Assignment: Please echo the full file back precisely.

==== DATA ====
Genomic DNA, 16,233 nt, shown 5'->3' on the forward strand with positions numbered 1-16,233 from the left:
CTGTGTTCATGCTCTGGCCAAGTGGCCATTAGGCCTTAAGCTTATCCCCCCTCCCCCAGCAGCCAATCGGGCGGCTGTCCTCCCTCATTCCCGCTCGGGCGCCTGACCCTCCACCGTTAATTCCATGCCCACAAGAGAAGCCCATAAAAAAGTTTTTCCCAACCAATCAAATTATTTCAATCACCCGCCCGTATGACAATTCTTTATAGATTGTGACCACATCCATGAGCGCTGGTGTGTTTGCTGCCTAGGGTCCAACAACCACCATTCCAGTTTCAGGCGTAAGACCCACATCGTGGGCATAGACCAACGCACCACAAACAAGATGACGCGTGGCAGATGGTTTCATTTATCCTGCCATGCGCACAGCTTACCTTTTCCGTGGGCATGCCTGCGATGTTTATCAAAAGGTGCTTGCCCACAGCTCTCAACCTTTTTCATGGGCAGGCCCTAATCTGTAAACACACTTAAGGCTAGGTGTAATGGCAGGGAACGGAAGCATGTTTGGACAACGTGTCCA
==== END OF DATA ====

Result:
Genomic DNA, 16,233 nt, shown 5'->3' on the forward strand with positions numbered 1-16,233 from the left:
CTGTGTTCATGCTCTGGCCAAGTGGCCATTAGGCCTTAAGCTTATCCCCCCTCCCCCAGCAGCCAATCGGGCGGCTGTCCTCCCTCATTCCCGCTCGGGCGCCTGACCCTCCACCGTTAATTCCATGCCCACAAGAGAAGCCCATAAAAAAGTTTTTCCCAACCAATCAAATTATTTCAATCACCCGCCCGTATGACAATTCTTTATAGATTGTGACCACATCCATGAGCGCTGGTGTGTTTGCTGCCTAGGGTCCAACAACCACCATTCCAGTTTCAGGCGTAAGACCCACATCGTGGGCATAGACCAACGCACCACAAACAAGATGACGCGTGGCAGATGGTTTCATTTATCCTGCCATGCGCACAGCTTACCTTTTCCGTGGGCATGCCTGCGATGTTTATCAAAAGGTGCTTGCCCACAGCTCTCAACCTTTTTCATGGGCAGGCCCTAATCTGTAAACACACTTAAGGCTAGGTGTAATGGCAGGGAACGGAAGCATGTTTGGACAACGTGTCCA